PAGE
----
Following the untimely death of its founders in 2001, the Trust received an additional £50 million from their estate. Shortly thereafter, the board made the decision to spend-down on a 10-year timeline. In 2012, the Trustees transferred the Trust’s minimal remaining assets to the Royal Society of Wildlife Trusts (RSWT) and The Tubney Charitable Trust’s office closed. The Trust distributed nearly £65 million during its lifetime.

Vincent Astor Foundation (1959–1997)

Total Assets (endowment): $65,000,000[1]

Total Assets (as of 1996 spend-down decision): $25,000,000[2]

Total Giving: $175,000,000

Prominent Grants: Giving primarily limited to New York City. Prominent grant recipients include the New York Public Library, the Astor Home for Children, Metropolitan Museum of Art, and the American Museum of Natural History.

Summary: Vincent Astor established the Foundation in New York City in 1959 for the purpose of “alleviating human misery”. Astor, a descendant of the 19th century fur trader and financier; John Jacob Astor, died shortly after the Foundation’s establishment. His wife, Brooke, ran the Foundation during its nearly 40-year lifespan. During the course of its grant-making, the Foundation disbursed some $175 million in financial grants to charitable and non-profit organizations and institutions in New York City including libraries, museums, schools, universities, municipal parks, settlement houses, and civic and community improvement groups. Brooke Astor made the decision in 1996 to spend the remains of the Astor family’s philanthropic fortune and the Vincent Astor Foundation shut its doors.

Vivian B. Allen Foundation (1938–1971)

Prominent Grants: the National Rehabilitation Center at the National Jewish Hospital in Denver, the Vivian Beaumont Theater at the Lincoln Center for the Performing Arts.

Summary: Vivian B. Allen (VBA) Foundation was created in 1938 in New York State by Vivian Beaumont Allen with the stated purpose, "to promote the well-being of mankind in the United States of America and elsewhere in the world, including as a means to that end research, publication, the establishment and maintenance of charitable, benevolent, religious and educational activities, agencies and institutions already established." Upon Mrs. Allen’s death in 1962, VBA Foundation began to liquidate itself and was dissolved in 1971.

Vivian created the foundation with the dream of continuing the work of her father, a pioneer in medical rehabilitation. She specifically sought to advance the well-being of mankind through the support of medical and nursing education (in the form of scholarships for deserving students), the support of religious and social charities (such as the Salvation Army and numerous Settlement Houses in New York City), and the support of the arts (particularly theater and opera). Two major accomplishments of Mrs. Allen are the National Rehabilitation Center at the National Jewish Hospital in Denver, which was built in the memory of her father, and the Vivian Beaumont Theater at Lincoln Center for the Performing Arts, which houses the Repertory Theater of Lincoln Center.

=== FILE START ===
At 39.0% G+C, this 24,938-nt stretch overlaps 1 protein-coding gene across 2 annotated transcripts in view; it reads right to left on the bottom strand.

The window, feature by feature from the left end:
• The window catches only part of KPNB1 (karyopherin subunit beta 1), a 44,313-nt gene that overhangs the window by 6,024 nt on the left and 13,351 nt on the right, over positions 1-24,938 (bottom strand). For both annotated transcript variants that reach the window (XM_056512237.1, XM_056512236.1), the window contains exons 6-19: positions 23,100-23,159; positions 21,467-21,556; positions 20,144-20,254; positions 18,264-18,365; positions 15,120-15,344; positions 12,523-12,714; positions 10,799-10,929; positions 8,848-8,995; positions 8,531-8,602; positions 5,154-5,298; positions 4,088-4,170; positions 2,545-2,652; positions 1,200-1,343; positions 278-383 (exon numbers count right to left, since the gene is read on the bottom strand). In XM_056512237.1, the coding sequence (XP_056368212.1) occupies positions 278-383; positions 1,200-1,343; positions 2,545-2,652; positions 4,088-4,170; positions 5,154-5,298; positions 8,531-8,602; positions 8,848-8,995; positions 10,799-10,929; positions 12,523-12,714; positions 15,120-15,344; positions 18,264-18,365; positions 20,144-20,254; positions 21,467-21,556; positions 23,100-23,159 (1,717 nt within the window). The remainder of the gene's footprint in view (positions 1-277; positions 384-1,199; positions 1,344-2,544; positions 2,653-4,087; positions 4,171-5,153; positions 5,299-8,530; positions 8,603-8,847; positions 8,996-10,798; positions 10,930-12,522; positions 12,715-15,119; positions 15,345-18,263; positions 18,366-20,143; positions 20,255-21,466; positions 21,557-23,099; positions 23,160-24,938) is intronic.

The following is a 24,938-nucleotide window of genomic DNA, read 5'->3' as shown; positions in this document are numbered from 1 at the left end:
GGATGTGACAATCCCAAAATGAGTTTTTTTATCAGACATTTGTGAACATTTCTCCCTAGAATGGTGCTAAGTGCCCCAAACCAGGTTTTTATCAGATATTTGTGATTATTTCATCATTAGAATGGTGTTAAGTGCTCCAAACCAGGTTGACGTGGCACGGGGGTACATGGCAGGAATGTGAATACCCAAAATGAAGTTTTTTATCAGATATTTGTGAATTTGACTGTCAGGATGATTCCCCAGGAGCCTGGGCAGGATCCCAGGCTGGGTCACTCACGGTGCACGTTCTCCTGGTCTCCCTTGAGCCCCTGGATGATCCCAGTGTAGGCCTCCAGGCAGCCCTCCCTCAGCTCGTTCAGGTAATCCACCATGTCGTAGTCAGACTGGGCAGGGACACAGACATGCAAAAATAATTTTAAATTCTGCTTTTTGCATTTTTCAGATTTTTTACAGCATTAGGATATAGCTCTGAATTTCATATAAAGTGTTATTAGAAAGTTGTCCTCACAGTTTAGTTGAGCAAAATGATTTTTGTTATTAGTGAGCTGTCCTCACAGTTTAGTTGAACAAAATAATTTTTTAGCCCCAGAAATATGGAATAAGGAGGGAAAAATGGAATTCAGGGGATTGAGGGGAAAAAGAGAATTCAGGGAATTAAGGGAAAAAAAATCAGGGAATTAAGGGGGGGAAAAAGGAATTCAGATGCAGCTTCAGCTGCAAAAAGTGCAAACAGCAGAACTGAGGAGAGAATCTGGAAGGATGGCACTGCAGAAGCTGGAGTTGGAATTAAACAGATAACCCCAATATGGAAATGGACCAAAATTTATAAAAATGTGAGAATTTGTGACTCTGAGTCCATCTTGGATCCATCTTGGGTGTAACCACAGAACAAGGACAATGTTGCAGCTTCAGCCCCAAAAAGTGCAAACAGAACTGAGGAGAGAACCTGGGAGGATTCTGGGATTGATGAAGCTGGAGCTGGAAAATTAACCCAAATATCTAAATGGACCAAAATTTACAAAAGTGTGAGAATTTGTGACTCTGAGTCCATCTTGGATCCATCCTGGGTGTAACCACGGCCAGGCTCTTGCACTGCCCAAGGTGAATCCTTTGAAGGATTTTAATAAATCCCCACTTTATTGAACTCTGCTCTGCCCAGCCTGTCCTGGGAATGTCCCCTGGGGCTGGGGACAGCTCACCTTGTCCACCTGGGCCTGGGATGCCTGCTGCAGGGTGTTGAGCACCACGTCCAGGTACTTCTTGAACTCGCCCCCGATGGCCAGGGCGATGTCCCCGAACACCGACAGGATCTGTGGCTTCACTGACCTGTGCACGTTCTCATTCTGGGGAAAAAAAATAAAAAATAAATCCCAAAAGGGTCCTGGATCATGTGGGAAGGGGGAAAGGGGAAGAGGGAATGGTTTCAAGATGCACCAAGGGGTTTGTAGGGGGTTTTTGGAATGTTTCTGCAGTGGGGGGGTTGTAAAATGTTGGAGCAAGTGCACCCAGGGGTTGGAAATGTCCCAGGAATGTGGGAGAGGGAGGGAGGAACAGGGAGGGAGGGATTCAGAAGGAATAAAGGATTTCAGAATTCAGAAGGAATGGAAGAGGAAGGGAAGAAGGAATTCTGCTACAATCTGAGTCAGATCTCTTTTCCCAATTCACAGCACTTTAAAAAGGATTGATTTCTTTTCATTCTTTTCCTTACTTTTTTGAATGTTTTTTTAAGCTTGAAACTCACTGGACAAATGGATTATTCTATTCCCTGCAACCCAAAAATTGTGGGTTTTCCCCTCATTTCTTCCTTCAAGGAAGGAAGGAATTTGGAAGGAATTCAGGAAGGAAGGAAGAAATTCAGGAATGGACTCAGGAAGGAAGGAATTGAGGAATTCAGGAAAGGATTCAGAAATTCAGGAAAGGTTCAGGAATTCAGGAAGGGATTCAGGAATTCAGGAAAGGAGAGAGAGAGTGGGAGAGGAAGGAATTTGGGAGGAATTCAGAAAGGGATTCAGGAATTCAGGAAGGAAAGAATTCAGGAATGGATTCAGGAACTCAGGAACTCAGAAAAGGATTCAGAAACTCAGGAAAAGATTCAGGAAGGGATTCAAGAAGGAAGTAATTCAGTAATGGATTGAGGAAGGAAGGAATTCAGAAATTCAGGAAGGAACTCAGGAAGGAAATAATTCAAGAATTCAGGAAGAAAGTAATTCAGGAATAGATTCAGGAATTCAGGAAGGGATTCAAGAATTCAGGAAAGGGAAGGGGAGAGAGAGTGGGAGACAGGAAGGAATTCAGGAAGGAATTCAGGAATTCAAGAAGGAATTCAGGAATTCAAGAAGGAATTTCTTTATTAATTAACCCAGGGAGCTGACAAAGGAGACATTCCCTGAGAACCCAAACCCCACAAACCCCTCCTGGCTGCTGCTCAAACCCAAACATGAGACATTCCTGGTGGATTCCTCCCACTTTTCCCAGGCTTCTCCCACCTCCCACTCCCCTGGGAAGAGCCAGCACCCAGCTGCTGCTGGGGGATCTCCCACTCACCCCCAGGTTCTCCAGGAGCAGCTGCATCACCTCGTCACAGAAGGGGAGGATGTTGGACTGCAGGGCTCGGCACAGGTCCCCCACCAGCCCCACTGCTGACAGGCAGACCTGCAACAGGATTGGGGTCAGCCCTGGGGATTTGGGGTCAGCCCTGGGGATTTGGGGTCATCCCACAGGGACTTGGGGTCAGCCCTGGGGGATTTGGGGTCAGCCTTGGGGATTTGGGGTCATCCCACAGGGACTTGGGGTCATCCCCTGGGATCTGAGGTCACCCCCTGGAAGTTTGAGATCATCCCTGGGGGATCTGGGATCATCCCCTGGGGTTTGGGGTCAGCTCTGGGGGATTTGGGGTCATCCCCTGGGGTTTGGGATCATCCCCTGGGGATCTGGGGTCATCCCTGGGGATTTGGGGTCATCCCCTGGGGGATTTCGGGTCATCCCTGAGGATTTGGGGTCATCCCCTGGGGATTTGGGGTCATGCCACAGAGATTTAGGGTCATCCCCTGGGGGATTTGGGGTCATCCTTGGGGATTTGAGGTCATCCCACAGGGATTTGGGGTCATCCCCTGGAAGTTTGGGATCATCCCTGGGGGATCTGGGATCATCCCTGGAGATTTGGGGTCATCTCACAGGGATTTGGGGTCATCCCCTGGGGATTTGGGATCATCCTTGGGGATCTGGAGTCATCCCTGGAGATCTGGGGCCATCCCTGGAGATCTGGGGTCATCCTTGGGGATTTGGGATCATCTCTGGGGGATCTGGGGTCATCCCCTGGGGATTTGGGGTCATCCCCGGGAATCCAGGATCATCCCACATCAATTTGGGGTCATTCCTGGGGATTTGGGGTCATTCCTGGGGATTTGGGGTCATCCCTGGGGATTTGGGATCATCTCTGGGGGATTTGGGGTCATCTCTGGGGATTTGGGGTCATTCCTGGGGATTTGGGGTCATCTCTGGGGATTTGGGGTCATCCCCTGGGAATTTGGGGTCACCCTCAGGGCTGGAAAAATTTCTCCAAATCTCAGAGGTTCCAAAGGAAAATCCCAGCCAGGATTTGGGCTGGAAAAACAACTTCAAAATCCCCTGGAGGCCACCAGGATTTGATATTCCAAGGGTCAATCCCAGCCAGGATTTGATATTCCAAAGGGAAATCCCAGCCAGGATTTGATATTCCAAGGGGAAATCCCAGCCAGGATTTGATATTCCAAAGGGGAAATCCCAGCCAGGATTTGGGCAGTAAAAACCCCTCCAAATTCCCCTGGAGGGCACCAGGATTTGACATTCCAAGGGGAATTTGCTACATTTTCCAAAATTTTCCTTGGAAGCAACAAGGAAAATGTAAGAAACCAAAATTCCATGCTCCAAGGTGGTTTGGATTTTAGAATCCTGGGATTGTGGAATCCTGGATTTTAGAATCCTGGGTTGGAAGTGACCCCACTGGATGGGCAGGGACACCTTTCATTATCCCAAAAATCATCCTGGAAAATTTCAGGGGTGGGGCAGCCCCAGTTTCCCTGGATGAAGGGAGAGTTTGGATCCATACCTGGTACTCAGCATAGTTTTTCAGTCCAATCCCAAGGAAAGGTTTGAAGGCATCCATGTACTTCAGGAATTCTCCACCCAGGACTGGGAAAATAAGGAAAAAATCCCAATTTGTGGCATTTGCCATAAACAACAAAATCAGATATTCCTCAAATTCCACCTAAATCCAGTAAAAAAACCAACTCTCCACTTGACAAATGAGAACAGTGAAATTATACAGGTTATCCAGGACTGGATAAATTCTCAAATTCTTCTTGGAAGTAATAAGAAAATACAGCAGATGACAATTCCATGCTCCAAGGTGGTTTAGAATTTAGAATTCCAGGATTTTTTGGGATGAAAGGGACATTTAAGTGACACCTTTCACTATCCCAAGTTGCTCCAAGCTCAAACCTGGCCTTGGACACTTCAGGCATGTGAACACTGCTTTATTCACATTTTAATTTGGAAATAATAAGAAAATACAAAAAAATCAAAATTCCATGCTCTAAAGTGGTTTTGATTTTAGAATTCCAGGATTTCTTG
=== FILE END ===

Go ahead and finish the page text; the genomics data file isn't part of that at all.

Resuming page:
When Mrs. Allen died in 1962, her daughter Josephine Pope took over leadership of the Foundation and helped to tighten the focus on its giving patterns. In order to meet the stipulations set forth in Mrs. Allen’s will, the Foundation began to limit its donations to strictly medical and nursing education, international student assistance, population control and family planning, and a few social charities. This was a very pronounced move away from the highly personalized pattern of giving to which Mrs. Allen had been prone in earlier years.

Whitaker Foundation and Helen F. Whitaker Fund (1975–2006)

Total Assets (endowment): $60,000,000[1]

Total Giving: $800,000,000[2]

Prominent Grants: The Whitaker Foundation funded the establishment of more than 75 biomedical engineering departments at prominent universities nationwide.

Summary: The Whitaker Foundation was created and funded with an initial endowment of $60 million by U.A. Whitaker upon his death in 1975.  His wife, Helen, who shared in his philanthropy during his lifetime, joined him in bequeathing an additional $37 million to the Foundation when she died in 1982. Whitaker asked, but did not require, that the Foundation spend down all of its assets within 40 years. Throughout its history, the Foundation primarily supported interdisciplinary medical research, with a focus on biomedical engineering.  It contributed more than $700 million to universities and medical schools to support faculty research, graduate students, program development, and construction of facilities. Most of its efforts were directed toward the establishment and enhancement of formal educational programs and the support of especially talented students and faculty[3].

After 30 years of support for the development of biomedical engineering in the United States, The Whitaker Foundation felt that it had achieved its primary objective of helping the American biomedical engineering field grow into a legitimate widespread discipline. In 2006, the Foundation ceased operations, and committed its remaining funds to a grant program focused on strengthening international collaborative links between young leaders in BME worldwide. Under the guidance of the a Steering Committee and the Institute of International Education, the Whitaker International Program is designed to bring international experience and insight to the field of biomedical engineering.